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Could ‘Alien: Isolation’ Be the Rebirth of a Horror Icon?

The Alien series has been one of those mishandled franchises that has been continuously kicked around and abused for decades. Still, hope rises anew, even in the face of great adversity and scorn. Though the chance to see sequels to the films seems more or less dead, especially after the critically panned Prometheus, the multi-mouthed monstrosity is looking to make itself a major player in the world of video games with the highly anticipated first person horror game, Alien: Isolation.


Brought to life by veteran game developer Creative Assembly, well known to PC gamers for their multiple iterations in the Total War series, Isolation is being promoted as a pure survival horror experience.


Right off the bat, this is not in any way shape or form related to the universally detested Aliens: Colonial Marines. No, Alien: Isolation has in fact been in development much longer than Gearbox’s failed first person shooter.


Taking place 15 years after the events of Ridley Scott’s Alien, Isolation follows Amanda Ripley, who is investigating the unexplained disappearance of her mother, Ellen Ripley, and the destruction of the Nostromo. Learning that the Nostromo’s flight recorder was discovered, Amanda travels with a small crew to a massive space station called Sevastopol, where the recorder is being kept. Unbeknownst to her and the crew she is traveling with; an Alien is aboard the station and has been methodically killing off the inhabitants.


As previously stated, Isolation is being sold as a survival horror game with a big emphasis on the survival. Don’t go in thinking you’ll be picking up a pulse rifle with a plasma grenade attachment. While most video games have featured multiple Aliens, Isolation has only one. This Alien, much like the one seen in the original film, is not there to soak up gunfire like the ones in explosion heavy sequel. No, the Alien cannot be killed by the player. In order to avoid the creature, which actively hunts you throughout the campaign by learning your gameplay behavior, the implementation of stealth tactics and distractions are absolutely necessary to survive.


Outside of the Alien itself, players will come across the remaining survivors of the space station who have formed small bandit-like groups in order to survive the Alien’s ferocious appetite for death and dismemberment. Perhaps even more terrifying than then Alien and roving bands of marauders are the bright eye synthetics that stalk the halls. Much like the Alien, the androids are actively hunting anyone left on the station. If there pale ill-fitting skin isn’t creepy enough, one long stare into their lidless eyes will make anyone want to encounter the 7-foot tall monster that prowls the air ducts.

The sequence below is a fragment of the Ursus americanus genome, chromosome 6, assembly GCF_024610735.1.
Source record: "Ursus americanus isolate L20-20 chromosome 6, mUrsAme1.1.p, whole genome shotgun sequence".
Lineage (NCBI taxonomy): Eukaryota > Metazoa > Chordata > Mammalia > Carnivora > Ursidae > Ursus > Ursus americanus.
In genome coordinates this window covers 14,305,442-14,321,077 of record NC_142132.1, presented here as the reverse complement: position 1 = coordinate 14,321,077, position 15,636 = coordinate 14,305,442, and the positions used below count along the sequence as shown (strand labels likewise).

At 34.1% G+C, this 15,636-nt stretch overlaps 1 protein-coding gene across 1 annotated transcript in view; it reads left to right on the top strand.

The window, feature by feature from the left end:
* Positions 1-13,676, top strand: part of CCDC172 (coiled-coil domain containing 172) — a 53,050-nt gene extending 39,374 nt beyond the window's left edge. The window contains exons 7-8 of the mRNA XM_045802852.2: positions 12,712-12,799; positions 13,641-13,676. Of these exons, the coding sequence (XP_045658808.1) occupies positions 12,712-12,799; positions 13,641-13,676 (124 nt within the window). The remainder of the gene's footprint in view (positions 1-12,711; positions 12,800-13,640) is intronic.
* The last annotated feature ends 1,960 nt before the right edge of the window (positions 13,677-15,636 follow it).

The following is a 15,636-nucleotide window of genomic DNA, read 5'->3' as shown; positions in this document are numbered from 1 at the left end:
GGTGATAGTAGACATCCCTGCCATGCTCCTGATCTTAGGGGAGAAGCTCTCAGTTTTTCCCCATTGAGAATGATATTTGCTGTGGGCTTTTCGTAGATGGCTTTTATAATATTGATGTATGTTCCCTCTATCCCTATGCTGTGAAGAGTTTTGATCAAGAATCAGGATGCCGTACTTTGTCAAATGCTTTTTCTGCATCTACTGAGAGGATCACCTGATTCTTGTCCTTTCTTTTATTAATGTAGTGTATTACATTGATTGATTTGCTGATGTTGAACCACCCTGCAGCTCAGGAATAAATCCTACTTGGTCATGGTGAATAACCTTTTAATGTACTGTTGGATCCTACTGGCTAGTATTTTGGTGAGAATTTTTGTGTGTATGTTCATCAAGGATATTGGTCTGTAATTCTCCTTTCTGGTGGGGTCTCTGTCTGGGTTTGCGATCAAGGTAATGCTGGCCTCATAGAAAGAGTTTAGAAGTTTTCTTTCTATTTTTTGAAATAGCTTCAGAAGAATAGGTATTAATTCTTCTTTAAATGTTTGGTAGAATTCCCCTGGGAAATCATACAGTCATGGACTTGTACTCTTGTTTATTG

alien iso

Isolation’s choice to return to the franchise horror roots is being embraced as a welcomed one. The game’s environments are obviously reminiscent of the first film, and even the technology and equipment seen in the 1979 looks as if it was perfectly recreated in the game. Motion tracker? Check. Flamethrower? Check. Bobbing water bird? Check. That’s pretty much all you need to survive against a monster with giant penis head, right?


Even with all the glowing previews from critics and lucky gamers able to get their hands on the hotly anticipated game, the Internet seems to have already deemed Alien: Isolation an inevitable failure. Why? Well, because Aliens: Colonial Marines, which was made by a completely different studio, was bad. Oh, yes. The Internet, known for its invaluable insight, can never be wrong once it delivers its loud, whiny message to the masses. Look, a healthy amount of skepticism is never a bad thing, but to be so opinionated about something you haven’t played or seen is just so ridiculously stupid. Look, we’ve all made statements about movies and games before we ever watched or played them. I’m sure I’ve been guilty of it in the past many times, but with such good word of mouth, and a plethora of previews and interviews with the developers of the game, Alien: Isolation is looking to be one of the best games of 2014.


As of right now, I’m eagerly anticipating Isolation’s release, and implore the community to at least watch some of the truly heart pumping demos available online. Alien: Isolation will be released on PC, PlayStation 3, PlayStation 4, Xbox 360 and Xbox One on October 7.

What about you reader? Does Alien: Isolation look like the Alien game you’ve always wanted? Let us know in the comments below!

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